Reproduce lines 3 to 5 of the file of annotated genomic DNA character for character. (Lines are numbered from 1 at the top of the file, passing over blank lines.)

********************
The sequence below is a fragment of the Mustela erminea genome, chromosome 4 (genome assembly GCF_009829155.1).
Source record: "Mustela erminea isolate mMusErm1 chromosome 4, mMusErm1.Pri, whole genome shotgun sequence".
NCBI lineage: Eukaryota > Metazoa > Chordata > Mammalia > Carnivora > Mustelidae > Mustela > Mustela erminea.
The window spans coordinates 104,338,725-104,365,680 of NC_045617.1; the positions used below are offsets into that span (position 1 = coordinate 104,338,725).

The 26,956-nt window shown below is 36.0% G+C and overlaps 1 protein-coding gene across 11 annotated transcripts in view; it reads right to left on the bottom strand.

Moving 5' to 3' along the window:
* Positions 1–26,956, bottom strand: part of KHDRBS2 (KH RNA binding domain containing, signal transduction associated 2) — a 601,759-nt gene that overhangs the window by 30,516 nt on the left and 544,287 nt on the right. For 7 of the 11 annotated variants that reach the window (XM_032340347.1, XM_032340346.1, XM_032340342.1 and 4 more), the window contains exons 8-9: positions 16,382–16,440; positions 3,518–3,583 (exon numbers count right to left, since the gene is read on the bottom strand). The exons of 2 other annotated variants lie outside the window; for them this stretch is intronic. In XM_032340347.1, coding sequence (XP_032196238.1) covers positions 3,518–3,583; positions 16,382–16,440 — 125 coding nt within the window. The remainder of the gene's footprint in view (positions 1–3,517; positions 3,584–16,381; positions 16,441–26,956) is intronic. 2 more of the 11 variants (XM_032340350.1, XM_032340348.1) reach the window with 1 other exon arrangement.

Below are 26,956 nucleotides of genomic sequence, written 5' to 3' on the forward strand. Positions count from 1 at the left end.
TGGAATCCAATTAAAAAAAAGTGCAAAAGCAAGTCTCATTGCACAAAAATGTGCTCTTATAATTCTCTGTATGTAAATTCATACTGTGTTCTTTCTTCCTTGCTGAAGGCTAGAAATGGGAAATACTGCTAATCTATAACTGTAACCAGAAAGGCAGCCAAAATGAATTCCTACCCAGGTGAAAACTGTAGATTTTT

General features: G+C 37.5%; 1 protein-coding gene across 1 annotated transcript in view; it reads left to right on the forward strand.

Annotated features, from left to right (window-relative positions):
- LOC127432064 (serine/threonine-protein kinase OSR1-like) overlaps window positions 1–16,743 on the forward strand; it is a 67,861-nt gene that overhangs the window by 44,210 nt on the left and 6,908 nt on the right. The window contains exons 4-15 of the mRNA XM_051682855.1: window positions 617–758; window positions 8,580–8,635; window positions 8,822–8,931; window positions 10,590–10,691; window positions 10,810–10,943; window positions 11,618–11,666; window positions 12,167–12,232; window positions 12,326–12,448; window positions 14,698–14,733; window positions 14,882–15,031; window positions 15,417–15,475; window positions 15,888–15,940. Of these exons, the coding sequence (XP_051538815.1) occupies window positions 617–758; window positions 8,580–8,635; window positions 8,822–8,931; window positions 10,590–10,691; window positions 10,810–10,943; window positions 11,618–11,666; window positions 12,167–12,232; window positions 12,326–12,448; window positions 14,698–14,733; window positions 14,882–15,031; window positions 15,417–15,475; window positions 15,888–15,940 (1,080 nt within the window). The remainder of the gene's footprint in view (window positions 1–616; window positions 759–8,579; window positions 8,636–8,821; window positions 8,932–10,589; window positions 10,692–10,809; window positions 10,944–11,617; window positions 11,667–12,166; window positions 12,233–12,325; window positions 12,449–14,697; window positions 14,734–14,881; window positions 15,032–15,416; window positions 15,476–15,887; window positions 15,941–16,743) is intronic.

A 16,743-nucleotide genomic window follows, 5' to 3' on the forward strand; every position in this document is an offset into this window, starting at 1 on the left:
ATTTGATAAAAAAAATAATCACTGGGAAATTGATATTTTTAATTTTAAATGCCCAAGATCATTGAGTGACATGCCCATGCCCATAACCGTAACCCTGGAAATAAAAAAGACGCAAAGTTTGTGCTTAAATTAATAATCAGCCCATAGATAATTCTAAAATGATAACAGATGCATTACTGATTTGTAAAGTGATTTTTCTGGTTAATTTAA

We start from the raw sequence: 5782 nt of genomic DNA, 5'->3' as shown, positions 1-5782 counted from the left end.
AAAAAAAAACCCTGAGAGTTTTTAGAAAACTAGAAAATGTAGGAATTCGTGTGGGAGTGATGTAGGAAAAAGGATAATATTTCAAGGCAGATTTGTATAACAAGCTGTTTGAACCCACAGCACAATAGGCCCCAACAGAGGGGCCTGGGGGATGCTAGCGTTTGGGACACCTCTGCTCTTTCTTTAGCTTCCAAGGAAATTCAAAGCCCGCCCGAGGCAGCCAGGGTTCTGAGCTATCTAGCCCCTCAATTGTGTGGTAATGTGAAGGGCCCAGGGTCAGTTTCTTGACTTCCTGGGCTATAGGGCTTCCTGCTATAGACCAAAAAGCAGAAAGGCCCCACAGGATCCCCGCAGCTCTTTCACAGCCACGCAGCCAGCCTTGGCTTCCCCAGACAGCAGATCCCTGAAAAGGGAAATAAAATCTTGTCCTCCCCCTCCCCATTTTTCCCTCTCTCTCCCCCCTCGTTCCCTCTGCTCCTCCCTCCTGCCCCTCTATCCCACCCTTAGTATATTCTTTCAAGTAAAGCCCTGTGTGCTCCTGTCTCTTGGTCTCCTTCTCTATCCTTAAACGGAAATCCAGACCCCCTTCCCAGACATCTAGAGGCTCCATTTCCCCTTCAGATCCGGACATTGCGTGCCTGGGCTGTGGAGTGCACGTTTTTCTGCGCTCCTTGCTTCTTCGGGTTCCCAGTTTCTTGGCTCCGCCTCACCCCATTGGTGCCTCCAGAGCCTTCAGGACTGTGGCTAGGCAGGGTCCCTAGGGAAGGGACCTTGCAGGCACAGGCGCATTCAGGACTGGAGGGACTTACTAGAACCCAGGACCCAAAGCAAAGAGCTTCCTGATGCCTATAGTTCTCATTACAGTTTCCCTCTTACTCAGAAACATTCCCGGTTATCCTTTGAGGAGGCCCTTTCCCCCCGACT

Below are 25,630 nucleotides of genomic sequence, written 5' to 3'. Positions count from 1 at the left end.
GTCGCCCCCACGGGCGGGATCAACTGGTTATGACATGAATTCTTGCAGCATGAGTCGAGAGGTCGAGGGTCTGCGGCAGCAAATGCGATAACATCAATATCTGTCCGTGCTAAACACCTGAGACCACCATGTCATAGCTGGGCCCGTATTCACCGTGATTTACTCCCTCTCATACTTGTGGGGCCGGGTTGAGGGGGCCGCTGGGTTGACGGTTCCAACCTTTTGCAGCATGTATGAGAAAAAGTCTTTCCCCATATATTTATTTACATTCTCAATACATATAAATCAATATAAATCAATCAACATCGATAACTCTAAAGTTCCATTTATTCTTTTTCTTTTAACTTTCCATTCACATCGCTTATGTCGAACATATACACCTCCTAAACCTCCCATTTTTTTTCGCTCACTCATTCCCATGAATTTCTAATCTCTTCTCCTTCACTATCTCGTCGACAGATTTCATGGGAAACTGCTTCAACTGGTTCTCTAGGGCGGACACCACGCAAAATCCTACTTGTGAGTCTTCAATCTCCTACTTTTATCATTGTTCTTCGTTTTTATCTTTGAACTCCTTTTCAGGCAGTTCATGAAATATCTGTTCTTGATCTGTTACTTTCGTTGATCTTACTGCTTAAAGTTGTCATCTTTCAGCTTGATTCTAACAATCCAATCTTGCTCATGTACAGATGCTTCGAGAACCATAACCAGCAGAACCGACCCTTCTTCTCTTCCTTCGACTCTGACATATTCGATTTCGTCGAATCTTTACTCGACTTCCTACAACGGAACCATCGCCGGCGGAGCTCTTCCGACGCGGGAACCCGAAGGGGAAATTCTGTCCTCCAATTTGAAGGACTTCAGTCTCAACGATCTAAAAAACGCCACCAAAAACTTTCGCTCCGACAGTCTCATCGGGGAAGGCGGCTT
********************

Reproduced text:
NCBI lineage: Eukaryota > Metazoa > Chordata > Mammalia > Carnivora > Mustelidae > Mustela > Mustela erminea.
The window spans coordinates 104,338,725-104,365,680 of NC_045617.1; the positions used below are offsets into that span (position 1 = coordinate 104,338,725).

The 26,956-nt window shown below is 36.0% G+C and overlaps 1 protein-coding gene across 11 annotated transcripts in view; it reads right to left on the bottom strand.